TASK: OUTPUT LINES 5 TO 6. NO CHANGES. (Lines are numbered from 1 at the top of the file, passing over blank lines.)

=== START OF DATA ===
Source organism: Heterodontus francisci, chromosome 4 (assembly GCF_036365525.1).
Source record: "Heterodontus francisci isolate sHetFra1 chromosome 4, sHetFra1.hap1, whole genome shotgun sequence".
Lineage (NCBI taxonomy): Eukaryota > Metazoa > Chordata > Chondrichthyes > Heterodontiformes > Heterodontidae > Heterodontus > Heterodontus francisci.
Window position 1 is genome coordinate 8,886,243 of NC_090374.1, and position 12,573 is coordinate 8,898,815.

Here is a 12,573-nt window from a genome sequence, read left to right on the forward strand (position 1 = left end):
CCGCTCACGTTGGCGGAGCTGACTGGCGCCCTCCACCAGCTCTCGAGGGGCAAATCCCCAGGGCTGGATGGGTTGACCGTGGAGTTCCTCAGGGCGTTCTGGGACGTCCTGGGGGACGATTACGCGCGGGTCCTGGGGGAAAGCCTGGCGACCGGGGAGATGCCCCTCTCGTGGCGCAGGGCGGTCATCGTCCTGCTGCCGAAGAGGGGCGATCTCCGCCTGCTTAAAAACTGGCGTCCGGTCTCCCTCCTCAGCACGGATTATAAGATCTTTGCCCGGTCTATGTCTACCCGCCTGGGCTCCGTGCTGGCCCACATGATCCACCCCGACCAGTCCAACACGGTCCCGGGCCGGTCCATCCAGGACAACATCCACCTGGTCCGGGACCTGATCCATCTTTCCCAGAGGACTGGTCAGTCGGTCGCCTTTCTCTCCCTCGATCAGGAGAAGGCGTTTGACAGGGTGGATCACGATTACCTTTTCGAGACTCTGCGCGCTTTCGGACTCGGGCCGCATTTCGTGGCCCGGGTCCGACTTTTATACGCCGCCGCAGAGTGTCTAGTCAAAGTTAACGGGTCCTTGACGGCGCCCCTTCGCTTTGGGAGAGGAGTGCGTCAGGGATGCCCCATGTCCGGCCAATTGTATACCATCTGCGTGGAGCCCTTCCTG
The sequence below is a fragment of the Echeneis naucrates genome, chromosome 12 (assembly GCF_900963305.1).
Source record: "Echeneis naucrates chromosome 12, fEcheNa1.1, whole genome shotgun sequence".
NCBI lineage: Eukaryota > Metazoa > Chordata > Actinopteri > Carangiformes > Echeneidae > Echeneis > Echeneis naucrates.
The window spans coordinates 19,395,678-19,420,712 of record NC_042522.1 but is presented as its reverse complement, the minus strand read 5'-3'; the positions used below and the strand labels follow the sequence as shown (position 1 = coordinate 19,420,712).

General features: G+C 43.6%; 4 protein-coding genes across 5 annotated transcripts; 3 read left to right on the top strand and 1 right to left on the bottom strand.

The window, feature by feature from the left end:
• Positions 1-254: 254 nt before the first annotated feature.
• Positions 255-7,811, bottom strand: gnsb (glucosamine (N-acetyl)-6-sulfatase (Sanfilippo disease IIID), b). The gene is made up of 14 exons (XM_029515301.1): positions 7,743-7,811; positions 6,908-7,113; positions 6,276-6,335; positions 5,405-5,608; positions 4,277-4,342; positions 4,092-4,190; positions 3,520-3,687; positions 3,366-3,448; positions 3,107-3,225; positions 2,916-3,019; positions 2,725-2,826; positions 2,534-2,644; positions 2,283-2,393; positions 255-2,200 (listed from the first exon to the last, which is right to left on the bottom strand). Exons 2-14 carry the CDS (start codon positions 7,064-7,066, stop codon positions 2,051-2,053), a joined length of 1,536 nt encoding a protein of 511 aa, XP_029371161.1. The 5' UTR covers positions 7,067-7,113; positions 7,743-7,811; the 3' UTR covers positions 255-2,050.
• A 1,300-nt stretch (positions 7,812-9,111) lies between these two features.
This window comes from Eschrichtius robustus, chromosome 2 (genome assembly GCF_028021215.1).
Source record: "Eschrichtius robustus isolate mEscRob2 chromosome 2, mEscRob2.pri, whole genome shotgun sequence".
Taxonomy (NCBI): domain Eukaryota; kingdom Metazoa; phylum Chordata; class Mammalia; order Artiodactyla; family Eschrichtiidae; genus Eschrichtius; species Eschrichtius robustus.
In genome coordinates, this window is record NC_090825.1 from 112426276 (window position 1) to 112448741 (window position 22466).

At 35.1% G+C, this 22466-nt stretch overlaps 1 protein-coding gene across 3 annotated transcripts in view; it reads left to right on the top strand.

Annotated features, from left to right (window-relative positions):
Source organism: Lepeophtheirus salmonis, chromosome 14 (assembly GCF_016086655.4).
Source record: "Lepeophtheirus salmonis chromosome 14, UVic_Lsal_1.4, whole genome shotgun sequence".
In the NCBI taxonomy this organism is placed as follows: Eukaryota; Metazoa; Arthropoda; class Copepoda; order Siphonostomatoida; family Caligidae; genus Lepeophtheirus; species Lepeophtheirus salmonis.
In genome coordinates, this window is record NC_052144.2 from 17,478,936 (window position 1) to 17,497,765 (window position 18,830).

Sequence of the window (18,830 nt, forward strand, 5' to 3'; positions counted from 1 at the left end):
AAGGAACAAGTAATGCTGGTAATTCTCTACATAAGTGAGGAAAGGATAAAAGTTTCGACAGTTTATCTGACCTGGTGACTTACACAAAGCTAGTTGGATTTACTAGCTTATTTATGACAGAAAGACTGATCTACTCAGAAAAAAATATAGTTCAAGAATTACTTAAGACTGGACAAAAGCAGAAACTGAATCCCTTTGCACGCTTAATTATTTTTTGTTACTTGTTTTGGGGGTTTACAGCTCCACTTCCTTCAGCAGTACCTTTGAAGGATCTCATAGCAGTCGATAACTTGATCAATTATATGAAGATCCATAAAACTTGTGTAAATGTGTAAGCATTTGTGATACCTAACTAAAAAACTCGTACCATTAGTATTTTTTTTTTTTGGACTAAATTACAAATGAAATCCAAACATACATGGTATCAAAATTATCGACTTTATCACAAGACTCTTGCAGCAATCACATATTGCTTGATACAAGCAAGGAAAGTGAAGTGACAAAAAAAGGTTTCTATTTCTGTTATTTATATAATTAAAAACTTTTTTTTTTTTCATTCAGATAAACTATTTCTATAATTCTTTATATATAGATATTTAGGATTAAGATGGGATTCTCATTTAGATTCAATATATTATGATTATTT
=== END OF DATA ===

Here is a 12,573-nt window from a genome sequence, read left to right on the forward strand (position 1 = left end):
CCGCTCACGTTGGCGGAGCTGACTGGCGCCCTCCACCAGCTCTCGAGGGGCAAATCCCCAGGGCTGGATGGGTTGACCGTGGAGTTCCTCAGGGCGTTCTGGGACGTCCTGGGGGACGATTACGCGCGGGTCCTGGGGGAAAGCCTGGCGACCGGGGAGATGCCCCTCTCGTGGCGCAGGGCGGTCATCGTCCTGCTGCCGAAGAGGGGCGATCTCCGCCTGCTTAAAAACTGGCGTCCGGTCTCCCTCCTCAGCACGGATTATAAGATCTTTGCCCGGTCTATGTCTACCCGCCTGGGCTCCGTGCTGGCCCACATGATCCACCCCGACCAGTCCAACACGGTCCCGGGCCGGTCCATCCAGGACAACATCCACCTGGTCCGGGACCTGATCCATCTTTCCCAGAGGACTGGTCAGTCGGTCGCCTTTCTCTCCCTCGATCAGGAGAAGGCGTTTGACAGGGTGGATCACGATTACCTTTTCGAGACTCTGCGCGCTTTCGGACTCGGGCCGCATTTCGTGGCCCGGGTCCGACTTTTATACGCCGCCGCAGAGTGTCTAGTCAAAGTTAACGGGTCCTTGACGGCGCCCCTTCGCTTTGGGAGAGGAGTGCGTCAGGGATGCCCCATGTCCGGCCAATTGTATACCATCTGCGTGGAGCCCTTCCTG